ASIA/PAKISTAN - 42 Christians have been released, accused of "riots" after attacks on the Churches of Lahore

Thursday, 30 January 2020 human rights   justice   violence   religious minorities  

Lahore (Agenzia Fides): "Justice prevailed and hope was restored, thank God. We appreciate the work of the special anti-terrorist Court of Lahore for their decision to release 42 Christian prisoners accused of participating in clashes and riots after the suicide bombings that hit two Churches in Lahore in March 2015": says, Fr. Qaisar Feroz OFM Cap, executive Secretary of the Episcopal Commission for Social Communications, to Fides, expressing satisfaction and gratitude also towards "the government of Pakistan, leaders of the Catholic Church, Christian political leaders, activists and human rights defenders". Fr. Feroz also states: "The current government is demonstrating its commitment to religious minorities in Pakistan. The 42 people freed are heads of families and their families have suffered a lot in the past 4 years. Now they will be able to return to normal life again".
The ordeal for the Christians began on March 15, 2015 in Lahore: in the Christian neighborhood of Youhanabad, two suicide bombers attacked two Churches, the Christ Church (Protestant) and the St. John Church (Catholic). During these fatal attacks more than 70 people were injured and 15 people died including 11 Christians and 4 Muslims. Among the young people who died, there is the Christian Akash Bashir - a young man who stopped the suicide bomber at the entrance of the Catholic church of St. John, sacrificing himself to avoid a major massacre.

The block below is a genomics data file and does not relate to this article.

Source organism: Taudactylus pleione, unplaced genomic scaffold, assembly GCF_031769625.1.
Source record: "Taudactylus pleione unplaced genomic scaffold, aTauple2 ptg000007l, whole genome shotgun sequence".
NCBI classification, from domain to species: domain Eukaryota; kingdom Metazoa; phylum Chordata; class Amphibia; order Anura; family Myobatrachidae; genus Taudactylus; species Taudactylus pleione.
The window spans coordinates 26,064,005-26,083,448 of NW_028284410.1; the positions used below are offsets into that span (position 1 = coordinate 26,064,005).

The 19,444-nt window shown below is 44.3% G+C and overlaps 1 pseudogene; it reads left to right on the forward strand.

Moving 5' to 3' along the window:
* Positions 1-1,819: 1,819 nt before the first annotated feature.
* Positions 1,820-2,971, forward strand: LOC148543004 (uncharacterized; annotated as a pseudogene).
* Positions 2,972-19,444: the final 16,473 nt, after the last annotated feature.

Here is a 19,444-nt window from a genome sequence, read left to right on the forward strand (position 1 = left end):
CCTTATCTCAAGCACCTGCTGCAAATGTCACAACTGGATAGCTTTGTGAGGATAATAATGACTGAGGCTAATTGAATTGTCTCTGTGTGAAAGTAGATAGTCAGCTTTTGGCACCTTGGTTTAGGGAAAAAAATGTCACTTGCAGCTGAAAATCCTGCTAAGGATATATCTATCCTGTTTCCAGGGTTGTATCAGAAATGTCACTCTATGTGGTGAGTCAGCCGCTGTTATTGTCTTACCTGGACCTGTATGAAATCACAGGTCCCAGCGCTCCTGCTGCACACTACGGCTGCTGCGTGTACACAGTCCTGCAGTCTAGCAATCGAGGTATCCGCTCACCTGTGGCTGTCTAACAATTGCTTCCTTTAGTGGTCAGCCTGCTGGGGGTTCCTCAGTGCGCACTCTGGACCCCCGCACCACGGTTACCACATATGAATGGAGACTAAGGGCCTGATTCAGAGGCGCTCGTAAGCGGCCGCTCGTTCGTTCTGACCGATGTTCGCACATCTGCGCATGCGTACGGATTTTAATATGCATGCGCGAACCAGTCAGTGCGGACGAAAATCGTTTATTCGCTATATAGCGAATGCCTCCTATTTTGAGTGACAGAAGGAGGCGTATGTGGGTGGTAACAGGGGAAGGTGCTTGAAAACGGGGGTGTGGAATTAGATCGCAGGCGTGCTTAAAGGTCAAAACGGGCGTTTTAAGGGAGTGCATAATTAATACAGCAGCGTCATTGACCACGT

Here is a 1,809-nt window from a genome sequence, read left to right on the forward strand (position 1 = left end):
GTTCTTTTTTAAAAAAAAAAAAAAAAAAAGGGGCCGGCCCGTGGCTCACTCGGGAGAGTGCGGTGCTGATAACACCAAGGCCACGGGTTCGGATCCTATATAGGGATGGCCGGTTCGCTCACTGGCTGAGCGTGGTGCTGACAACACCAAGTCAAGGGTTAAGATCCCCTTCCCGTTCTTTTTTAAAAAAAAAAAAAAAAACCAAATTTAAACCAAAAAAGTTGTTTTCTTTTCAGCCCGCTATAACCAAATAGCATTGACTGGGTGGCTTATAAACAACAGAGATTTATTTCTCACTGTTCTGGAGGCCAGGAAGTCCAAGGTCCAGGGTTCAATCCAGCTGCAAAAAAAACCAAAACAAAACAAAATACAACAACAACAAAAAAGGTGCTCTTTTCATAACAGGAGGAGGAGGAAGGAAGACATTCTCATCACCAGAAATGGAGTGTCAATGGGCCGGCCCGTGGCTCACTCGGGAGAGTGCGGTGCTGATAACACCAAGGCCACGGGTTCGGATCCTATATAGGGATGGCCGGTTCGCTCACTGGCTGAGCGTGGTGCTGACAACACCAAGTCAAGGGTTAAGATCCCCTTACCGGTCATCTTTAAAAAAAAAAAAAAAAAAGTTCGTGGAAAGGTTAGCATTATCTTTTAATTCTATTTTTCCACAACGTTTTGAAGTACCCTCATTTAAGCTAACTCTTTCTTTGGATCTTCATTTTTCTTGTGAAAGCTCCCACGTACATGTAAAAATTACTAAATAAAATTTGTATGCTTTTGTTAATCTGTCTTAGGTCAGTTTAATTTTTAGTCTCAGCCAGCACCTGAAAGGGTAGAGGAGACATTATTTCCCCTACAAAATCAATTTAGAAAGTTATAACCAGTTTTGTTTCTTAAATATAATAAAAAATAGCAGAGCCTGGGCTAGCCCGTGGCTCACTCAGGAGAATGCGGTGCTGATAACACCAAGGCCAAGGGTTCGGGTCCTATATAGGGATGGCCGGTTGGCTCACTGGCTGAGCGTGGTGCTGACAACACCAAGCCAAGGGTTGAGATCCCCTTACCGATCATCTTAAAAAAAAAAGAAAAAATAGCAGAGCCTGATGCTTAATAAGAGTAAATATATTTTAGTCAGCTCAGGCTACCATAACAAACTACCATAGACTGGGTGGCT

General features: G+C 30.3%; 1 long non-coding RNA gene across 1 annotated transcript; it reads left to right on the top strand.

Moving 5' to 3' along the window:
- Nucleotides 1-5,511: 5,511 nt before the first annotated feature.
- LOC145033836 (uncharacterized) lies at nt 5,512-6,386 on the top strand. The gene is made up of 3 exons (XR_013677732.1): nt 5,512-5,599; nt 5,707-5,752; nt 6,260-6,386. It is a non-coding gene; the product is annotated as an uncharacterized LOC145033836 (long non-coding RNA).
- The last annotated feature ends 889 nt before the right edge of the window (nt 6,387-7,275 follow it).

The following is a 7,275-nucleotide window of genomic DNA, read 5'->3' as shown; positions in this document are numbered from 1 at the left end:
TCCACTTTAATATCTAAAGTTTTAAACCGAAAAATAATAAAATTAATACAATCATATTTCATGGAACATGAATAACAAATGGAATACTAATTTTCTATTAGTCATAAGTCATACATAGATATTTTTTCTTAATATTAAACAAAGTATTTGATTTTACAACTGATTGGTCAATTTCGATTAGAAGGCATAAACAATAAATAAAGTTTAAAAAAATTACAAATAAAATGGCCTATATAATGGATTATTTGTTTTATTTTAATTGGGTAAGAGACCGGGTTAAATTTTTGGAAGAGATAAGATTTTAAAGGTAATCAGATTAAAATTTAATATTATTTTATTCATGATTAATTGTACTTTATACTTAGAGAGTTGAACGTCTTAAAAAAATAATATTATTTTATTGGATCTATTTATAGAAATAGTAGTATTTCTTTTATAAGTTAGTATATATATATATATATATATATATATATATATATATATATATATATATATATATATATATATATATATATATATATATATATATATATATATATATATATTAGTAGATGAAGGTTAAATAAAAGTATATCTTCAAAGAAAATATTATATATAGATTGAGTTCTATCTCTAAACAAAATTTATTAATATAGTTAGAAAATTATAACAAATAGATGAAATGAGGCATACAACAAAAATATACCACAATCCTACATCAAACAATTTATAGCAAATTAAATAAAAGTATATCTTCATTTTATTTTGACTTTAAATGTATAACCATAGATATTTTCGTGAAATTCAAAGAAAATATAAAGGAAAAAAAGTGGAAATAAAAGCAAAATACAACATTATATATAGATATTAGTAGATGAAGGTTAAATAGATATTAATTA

After those attacks, Christians protested on the streets of the city and, during the protests, two Muslim men lost their lives in a sort of lynching, suspected of being connected to the suicide bombers. The Church and public opinion condemned this violent reaction. Following the unrest, the police, after appropriate investigations, filed charges against the protesters for killing the two men and destroying government property, initiating raids in the Youhanabad neighborhood and 42 Christian men were arrested. In 2016, a judicial proceeding was initiated before the anti-terrorism court in Lahore.
On January 29, the court ordered the release of 42 Christian men, while their families reached an agreement for financial compensation to the families of the two Muslims killed.
Kashif Aslam, coordinator of the Episcopal Commission for Justice and Peace (NCJP) in Karachi, speaking to Fides, said: "It has been enormous suffering for the families of these 42 accused. Now it will take a long time for them to re-enter the family fabric, in many cases torn or broken up and to find a job. " The Commission has worked to support these families in every possible way, he reports.
Sabir Michael, a Catholic human rights activist, speaking with Fides, said: "It is a moment of joy for the whole community. Even if these people need time to get out of this trauma, we hope for their own good and for the good of their families". (AG) (Agenzia Fides, 30/1/2020)